OUT of the choices of things not to do on one's own ("Alone again, nutritionally", The Herald, November 2) I would probably choose to not dine alone, having learned the hard way.

That hard way was learned at the age of 19, newly employed in an engineering drawing office, and thinking that I should celebrate at the end of my first week. I booked my lunch at what I thought was the best hotel in town and duly trotted along.

I was surprised at how quiet it was, just the hum of the voices of the several well-dressed males at the tables. I sat at my table, ordered Eggs Benedict (what were they?) and got out my book, which I had happened to buy in Boots the Chemist the week before, and settled to read of the descent into hell of Francesca and Paolo, as envisioned by Dante.

After the eggs (not bad) and then a dessert of rhubarb tart and custard, I paid and trotted back to the drawing office. "Did you enjoy your lunch"? I was asked by two of the draughtsmen, and when I said that I had, they asked where did I go. I have to admit to being rather surprised at their reaction when I told them. It transpired that the very posh place was well-known to be a haunt of "certain ladies on the make" – whatever that was.

When my parents also asked me if I had enjoyed my little celebration, and wanted to know where it had taken place, I said that I had found a delightful little café at the rear of the Parish Church.

I have eaten alone several times and on one occasion in Inverness I was mistaken, by the hotel staff, for Susan Hampshire, travelling under an assumed name; but it is always pleasant to have a companion at the table. Maybe better too (after my first dining-alone experience) for one's reputation.

Thelma Edwards, Kelso.

Lottery cop-out

LET'S not forget the realities behind the huge number of lotteries that have sprung up. Here we have a system where large numbers of people gamble to benefit a tiny few and give fabulous profits to the organisers. A real government would do what lotteries do through a progressive tax system instead of spreading exploitation and playing on people's hopes.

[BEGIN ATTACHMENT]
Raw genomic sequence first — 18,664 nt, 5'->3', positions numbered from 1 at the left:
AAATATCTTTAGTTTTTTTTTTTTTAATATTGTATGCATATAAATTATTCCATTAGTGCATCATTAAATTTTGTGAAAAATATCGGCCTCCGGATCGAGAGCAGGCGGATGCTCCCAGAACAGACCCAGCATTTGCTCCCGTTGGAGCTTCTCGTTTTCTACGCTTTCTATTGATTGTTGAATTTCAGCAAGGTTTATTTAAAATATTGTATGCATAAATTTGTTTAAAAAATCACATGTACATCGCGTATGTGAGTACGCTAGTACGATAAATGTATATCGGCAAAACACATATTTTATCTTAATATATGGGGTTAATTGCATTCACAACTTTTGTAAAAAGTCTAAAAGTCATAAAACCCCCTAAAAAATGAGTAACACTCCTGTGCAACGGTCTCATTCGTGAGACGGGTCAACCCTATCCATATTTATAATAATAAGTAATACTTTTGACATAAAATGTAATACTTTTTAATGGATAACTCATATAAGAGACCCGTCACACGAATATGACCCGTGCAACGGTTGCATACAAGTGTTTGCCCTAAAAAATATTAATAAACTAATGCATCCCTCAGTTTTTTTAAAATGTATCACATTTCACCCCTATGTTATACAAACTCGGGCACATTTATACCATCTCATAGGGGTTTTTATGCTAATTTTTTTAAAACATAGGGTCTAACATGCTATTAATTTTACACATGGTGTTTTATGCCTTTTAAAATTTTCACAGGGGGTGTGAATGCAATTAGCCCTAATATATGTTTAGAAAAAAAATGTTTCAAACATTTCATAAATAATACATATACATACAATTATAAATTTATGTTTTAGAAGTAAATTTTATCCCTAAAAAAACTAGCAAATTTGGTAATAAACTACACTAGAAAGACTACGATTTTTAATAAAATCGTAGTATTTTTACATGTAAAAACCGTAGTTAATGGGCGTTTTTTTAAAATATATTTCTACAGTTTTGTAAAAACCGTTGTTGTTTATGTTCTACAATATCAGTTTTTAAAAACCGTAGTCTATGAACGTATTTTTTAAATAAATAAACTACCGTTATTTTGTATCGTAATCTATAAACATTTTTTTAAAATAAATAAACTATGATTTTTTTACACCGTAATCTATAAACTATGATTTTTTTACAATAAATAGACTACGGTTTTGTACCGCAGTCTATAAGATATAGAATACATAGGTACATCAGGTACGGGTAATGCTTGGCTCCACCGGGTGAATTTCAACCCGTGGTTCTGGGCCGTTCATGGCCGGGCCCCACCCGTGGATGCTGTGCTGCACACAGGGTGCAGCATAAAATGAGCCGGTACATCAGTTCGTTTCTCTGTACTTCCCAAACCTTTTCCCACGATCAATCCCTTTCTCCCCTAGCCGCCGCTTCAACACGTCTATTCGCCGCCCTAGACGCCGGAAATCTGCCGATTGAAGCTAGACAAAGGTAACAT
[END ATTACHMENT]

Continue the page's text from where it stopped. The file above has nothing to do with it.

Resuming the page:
B McKenna, Dumbarton.

Why not China?

EXTINCTION Rebellion (XR) demonstrations took place in 22 cities in the United States, Canada, Dominican Republic, Argentina, Republic of Ireland, Spain, UK, France, Netherlands, Germany, Czech Republic, Austria, South Africa, India, Australia and New Zealand.

But wait a minute ... why did XR not demonstrate in China, Russia or Chile or in the United Arab Emirates, Saudi Arabia, Iraq, Iran, Kuwait and Brazil, which are in the top 10 oil-producing countries since these countries are responsible for more than 60 per cent of global emissions? Could it be that XR fear the police/army would take a less tolerant approach and their members would find themselves in a dark and dingy cell for a long time? Obviously "saving the planet" has its limits.

Clark Cross, Linlithgow.

THERE is ongoing correspondence relating to climate change, wind farms, CO2, emissions etc. with Scotland’s share often quoted as 0.15 per cent, this figure often being compared with much larger contributors such as China. The UK share is quoted as 1.13 per cent.

If one looks at the Union of Concerned Scientists emissions tables, India lies 20thiIn tonnage per capita terms with the UK placed 13th, just above Italy and France, however in total tonnage terms India lies third, with the UK 13th, again higher than Italy and France.

It is known that greenhouse gas levels have risen by over 30 per cent in the last 50 years and I have no doubt that climate change is happening. I am aware of measures being taken to mitigate increased flood risk due to new road and property developments but wonder what measures are being taken / are required relative to climate change issues? None that I know of.

Duncan Miller, Lenzie.